In the summer of 2015/16 resistance to Admiral was detected by the scientists in only some of the samples collected. In 2016/17 there was a large increase in the number of samples showing resistance to Admiral. If resistance continues increasing at that same rate, the scientists believe it is very likely that in two years Admiral will be ineffective.

The whiteflies have been adapting to milder summers. When Admiral is gone it will be impossible to control them with the available insecticides, but it will always be possible to avoid them using full integrated pest management.

The kicker on all this is that there was a far worse pest out there last summer which was also caused by poor insecticide choices and if IPM is not adopted it will certainly become a major problem.

That pest was the mealybug. It must have been far more widespread than was reported in 2016/17 because it has previously always been found where beneficials have been eliminated by the use of broad spectrum insecticides like pyrethroids and Admiral is subsequently used.

Mealybugs are also a white insect, sometimes seen on citrus and ornamentals. Temperature does not appear to be a constraint to their spreading, since they have been reported in Victoria. They might be controlled by neem oil in the garden but that would almost certainly not work in cotton fields.

Sadly, not many people are interested in IPM these days because Bollgard has eliminated Heliothis which was the major pest of cotton. The consequence is the unnecessary spraying of Bollgard, up to 6 or 7 times, in the Namoi and Gwydir Valleys in the past few years. The problem is not confined to the Namoi and Gwydir; it is just worse there.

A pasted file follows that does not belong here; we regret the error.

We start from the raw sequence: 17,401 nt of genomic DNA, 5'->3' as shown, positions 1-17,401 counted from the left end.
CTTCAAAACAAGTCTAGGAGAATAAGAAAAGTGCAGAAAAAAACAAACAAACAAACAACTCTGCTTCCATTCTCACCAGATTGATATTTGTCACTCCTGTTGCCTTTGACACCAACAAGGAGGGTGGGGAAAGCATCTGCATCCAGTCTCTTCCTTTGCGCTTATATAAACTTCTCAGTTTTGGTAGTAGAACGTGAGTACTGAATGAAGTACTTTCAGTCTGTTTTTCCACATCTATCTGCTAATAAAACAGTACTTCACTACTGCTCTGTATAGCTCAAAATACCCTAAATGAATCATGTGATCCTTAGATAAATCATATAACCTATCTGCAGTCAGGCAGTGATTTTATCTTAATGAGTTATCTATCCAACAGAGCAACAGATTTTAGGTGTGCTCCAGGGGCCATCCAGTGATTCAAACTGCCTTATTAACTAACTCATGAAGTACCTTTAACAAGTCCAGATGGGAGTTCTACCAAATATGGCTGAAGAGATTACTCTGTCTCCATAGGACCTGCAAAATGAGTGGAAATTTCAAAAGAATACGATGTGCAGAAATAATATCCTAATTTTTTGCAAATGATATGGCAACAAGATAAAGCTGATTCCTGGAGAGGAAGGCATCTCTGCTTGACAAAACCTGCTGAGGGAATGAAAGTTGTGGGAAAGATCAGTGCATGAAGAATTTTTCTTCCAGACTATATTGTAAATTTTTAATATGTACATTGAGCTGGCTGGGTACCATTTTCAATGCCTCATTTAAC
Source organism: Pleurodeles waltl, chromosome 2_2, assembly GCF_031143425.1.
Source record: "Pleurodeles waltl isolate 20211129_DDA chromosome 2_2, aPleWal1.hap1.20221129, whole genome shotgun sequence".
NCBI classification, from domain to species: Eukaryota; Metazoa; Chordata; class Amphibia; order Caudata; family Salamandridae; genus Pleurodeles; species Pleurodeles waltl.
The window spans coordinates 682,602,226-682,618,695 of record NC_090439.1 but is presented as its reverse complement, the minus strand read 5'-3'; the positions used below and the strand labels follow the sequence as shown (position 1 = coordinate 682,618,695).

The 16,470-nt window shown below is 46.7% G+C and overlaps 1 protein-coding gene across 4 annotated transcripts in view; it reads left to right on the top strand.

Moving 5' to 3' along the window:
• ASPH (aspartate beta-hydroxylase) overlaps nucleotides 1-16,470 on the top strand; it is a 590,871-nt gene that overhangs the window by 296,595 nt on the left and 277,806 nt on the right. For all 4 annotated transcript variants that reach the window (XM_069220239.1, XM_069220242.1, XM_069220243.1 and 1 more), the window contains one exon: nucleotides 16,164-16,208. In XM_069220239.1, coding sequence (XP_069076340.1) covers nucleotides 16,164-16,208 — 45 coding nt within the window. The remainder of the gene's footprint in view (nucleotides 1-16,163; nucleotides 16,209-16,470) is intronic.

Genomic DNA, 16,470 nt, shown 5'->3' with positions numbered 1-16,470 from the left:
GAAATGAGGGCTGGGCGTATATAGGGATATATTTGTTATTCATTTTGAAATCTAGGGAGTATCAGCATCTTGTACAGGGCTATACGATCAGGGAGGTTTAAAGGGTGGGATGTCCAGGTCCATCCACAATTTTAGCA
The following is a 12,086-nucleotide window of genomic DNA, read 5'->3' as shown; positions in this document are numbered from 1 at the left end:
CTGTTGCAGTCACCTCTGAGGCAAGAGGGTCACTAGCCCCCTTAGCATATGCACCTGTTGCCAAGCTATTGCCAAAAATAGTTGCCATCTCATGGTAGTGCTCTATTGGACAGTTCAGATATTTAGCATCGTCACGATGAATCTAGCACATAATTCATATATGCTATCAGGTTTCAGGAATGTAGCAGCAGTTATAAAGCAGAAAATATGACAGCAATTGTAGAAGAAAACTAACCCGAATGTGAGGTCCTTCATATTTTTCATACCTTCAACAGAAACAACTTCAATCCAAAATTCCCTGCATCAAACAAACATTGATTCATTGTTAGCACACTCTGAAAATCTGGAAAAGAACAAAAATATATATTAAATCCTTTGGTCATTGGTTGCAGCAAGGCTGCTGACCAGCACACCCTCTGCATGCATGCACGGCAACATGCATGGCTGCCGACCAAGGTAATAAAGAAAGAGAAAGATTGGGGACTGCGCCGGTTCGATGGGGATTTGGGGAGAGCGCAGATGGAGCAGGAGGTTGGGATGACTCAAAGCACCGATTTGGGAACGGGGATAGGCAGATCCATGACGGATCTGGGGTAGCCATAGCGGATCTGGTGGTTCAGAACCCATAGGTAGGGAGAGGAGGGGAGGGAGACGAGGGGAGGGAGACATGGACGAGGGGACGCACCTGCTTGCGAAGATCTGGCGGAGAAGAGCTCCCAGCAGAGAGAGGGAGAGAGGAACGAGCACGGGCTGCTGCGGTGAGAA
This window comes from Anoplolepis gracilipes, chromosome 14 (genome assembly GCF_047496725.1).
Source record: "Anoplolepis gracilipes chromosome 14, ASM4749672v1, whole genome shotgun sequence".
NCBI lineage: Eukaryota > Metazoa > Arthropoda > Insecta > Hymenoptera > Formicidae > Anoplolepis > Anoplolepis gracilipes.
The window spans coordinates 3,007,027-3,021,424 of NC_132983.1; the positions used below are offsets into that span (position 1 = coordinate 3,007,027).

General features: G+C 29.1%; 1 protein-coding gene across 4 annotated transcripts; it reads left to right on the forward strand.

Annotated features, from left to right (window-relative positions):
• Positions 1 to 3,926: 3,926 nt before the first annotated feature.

Using IPM requires planning and an ability to think outside the square. It guarantees maximum profit and sustainable farming enterprises. Growers who use IPM never have a whitefly problem, never use Admiral, always get high yields and never lose yield due to IPM.

IPM is not organic or bio dynamic. It just requires consultants to spend more time in the field and it will reduce the reliance on insecticides.

In 2016/17 the few growers using full IPM at St. George averaged about 2.5 sprays of an insecticide called Transform, and nothing else, in the entire season. It is very specific on aphids and mirids, very soft on beneficials and suppresses whiteflies. There are other options for aphids and mirids which are cheaper to purchase but they cause other expensive problems, such as the whiteflies and mealybugs.

The use of insecticides because they are cheap to purchase is short sighted. It is a ridiculous argument which I hear constantly. No one chooses Belarus tractors instead of John Deere or Mahindra utes instead of Cruisers.

I am aware that the cotton bureaucracy is considering restrictions on the use of Admiral in order to delay the onset of resistance. However I don’t think that just telling people what not to do will make much difference. A complete change of mindset is needed.

The mild winter we are now experiencing is not a good sign for next summer’s pest management. It is very likely that pest management in summer crops in 2017/18 will be a major challenge to advisors and growers not using integrated pest management.

I would be really pleased if people would call me to discuss using IPM in 2017/18. It is just so easy and so productive.

  • John Barber is a consultant at St. George

The story Understanding Integrated Pest Management in Cotton first appeared on Moree Champion.